Last Updated: Jan 15, 2021
Final-form regulations by the State Board of Dentistry (Board) expanding the practice sites of public health dental hygiene practitioner (PHDHPs) to include certain physician offices were published in the Jan.16, 2021 edition of the Pennsylvania Bulletin. These regulations took effect immediately upon publication.
The final-form regulations can be accessed here.
These regulations implement a law – Act 60 of 2016 – that gave the Board the ability to add other locations it deemed appropriate for these practitioners in addition to those sites enumerated by the General Assembly.
In March of 2019, the Board published proposed regulations regarding PHDHP practice sites in the Pennsylvania Bulletin. A public comment period followed this publication.
These proposed regulations add “an office or clinic of a physician who is licensed by the State Board of Medicine or the State Board of Osteopathic Medicine” as an acceptable location for the practice of PHDHPs. The Board believes this additional location will expand access to oral health care and education by PHDHPs and will assist patients, particularly pediatric patients, find a dental home by way of the annual referral to a dentist as required under the regulations. Under existing laws and regulations, PHDHPs can practice certain dental hygiene services without the supervision of dentist only in certain settings/locations. The proposed regulations expand such practice settings/locations.
The final-form regulations clarify that such physician offices must be located in a dental health professional shortage area, as determined by the United States Department of Health and Human Services, Health Resources & Services Administration, and published on the Pennsylvania Department of Health's web site.
PAMED Comments and Dental Board Response
On April 3, 2019, the Pennsylvania Medical Society (PAMED) issued a comment letter to the Board. PAMED is seeking clarification on how these regulations will affect physicians and physician offices that choose to place these practitioners within the office setting. Specifically, PAMED will ask the Board to clarify the following:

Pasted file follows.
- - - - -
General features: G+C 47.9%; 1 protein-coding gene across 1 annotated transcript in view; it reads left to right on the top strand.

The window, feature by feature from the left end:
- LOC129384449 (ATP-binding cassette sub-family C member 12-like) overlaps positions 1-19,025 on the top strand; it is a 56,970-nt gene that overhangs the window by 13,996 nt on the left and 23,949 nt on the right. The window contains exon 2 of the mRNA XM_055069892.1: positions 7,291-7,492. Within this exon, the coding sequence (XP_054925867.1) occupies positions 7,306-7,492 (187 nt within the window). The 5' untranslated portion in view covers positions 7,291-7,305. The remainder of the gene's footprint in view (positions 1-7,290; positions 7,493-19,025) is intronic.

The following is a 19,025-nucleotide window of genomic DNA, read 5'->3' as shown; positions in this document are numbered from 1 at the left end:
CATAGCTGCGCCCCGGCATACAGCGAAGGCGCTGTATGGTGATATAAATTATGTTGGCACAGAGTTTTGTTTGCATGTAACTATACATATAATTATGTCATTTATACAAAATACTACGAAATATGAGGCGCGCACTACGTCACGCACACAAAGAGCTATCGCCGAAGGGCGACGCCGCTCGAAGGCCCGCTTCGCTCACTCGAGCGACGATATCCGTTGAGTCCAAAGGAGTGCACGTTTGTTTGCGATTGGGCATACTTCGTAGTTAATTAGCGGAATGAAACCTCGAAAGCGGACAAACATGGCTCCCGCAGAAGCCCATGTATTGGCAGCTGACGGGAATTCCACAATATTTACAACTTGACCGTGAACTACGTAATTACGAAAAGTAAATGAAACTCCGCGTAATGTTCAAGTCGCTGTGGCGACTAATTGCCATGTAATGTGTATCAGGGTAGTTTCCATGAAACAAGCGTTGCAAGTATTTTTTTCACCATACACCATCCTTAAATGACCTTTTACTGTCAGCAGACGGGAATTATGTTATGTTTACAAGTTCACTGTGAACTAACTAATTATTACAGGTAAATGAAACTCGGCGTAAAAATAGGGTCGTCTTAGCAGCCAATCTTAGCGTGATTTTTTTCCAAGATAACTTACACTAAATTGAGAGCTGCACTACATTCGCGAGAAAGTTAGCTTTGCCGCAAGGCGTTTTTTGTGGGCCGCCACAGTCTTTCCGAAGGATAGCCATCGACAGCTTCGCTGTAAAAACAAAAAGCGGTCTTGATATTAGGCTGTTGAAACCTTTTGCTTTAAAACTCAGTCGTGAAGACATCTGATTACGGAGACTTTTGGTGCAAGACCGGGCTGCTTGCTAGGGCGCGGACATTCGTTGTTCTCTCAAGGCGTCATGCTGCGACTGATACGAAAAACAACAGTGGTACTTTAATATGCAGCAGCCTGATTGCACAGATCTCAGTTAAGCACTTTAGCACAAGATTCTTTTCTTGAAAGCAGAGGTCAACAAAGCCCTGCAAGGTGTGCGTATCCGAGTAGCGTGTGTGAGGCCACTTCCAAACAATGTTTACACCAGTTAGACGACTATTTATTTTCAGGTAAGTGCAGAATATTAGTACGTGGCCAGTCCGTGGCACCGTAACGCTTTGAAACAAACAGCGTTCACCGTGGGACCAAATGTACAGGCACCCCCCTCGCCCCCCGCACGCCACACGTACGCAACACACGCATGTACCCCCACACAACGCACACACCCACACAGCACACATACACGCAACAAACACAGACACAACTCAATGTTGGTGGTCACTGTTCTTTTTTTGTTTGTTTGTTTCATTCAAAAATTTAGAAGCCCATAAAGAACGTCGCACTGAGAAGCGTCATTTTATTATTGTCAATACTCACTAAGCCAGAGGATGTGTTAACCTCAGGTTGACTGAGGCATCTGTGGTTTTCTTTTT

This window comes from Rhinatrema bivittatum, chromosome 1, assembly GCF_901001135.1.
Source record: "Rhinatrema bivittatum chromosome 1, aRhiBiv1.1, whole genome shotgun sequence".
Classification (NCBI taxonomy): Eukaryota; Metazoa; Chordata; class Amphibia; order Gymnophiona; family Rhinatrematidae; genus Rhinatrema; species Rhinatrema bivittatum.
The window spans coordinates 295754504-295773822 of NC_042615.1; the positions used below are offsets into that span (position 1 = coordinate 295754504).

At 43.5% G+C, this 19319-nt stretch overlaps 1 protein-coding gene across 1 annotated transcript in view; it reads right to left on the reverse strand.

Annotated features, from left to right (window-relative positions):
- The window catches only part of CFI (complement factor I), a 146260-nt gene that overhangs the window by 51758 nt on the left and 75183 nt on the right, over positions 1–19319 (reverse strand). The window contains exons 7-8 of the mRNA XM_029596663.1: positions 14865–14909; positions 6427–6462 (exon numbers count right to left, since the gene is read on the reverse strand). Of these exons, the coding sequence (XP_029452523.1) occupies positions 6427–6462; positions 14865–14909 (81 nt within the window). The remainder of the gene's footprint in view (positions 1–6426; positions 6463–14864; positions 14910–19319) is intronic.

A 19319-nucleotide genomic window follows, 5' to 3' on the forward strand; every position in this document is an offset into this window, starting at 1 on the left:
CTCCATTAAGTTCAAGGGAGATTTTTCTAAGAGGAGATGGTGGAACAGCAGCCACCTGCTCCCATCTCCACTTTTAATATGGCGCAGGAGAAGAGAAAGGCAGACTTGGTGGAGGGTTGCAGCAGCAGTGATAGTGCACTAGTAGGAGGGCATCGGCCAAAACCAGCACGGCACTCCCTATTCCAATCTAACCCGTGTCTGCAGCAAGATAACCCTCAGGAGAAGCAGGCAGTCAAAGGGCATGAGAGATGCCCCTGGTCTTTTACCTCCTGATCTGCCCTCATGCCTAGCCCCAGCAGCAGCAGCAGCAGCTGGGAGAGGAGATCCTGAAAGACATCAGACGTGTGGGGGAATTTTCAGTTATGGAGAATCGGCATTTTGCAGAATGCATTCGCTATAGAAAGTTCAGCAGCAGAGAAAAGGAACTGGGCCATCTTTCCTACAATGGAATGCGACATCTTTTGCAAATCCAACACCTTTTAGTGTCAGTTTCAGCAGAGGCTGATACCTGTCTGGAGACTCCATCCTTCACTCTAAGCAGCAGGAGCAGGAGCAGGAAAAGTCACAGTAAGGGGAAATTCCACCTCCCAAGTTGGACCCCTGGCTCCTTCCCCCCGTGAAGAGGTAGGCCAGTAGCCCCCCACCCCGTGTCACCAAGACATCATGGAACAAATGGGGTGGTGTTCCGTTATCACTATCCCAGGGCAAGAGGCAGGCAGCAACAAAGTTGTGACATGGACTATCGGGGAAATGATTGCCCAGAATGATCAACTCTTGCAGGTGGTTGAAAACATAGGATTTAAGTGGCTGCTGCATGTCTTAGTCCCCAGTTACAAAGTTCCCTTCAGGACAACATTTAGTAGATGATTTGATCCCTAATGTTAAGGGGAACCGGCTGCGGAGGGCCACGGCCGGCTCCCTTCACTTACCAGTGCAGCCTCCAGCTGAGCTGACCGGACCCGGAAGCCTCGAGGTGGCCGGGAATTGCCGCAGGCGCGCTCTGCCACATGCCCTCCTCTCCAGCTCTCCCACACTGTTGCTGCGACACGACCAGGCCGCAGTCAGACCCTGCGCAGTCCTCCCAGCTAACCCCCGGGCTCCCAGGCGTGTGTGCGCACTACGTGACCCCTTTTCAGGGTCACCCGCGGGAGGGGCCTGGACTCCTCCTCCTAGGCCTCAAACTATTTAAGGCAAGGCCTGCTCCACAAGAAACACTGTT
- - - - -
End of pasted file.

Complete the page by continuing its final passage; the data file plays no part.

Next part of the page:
- Is physician employment of PHDHPs voluntary?
- What role will the Board play in approving these arrangements or otherwise reviewing the terms or conditions between a physician or physician’s office and a PHDHP?
- What are the responsibilities of the physician or the physician’s office to PHDHPs practicing in their office, i.e. must physicians provide specified oversight and to what extent? If there will be oversight responsibilities, will those responsibilities be specified in the final-form regulations?
- Will the Board oversee issues that could arise in physician offices, including with physicians specifically, or will the Board refer those issues to the State Boards of Medicine and Osteopathic Medicine or another appropriate agency?
The Board reviewed all public comments and questions submitted. In the final-form regulations, the Board responded to these inquiries.
Regarding the relationship between PHDHPs and physicians, the Board commented that while dental hygienists are required to work under the supervision of a dentist, PHDHPs are not. It follows that a PHDHP who is working in a physician's office is not required to work under the supervision of the physician. While the physician may choose to have an employer/employee relationship or an employer/independent contractor relationship with the PHDHP, that is up to the parties to determine independently. Therefore, the Board will not be regulating the relationship between the PHDHP and the physician. It is up to the parties to establish what type of employment relationship, if any, they choose to have. They might not choose to have an employment relationship. A PHDHP might also opt to lease space in a physician's office and work as an independent contractor.
Furthermore, the Board also clarified that it only PHDHPs would be subject to discipline by the Board. Additionally, the Board commented that PHDHPs are required to maintain professional liability insurance. If something were to occur while the PHDHP is treating a patient, the patient would be covered by the PHDHP's professional liability insurance.
The Board’s responses to comments submitted can be accessed here.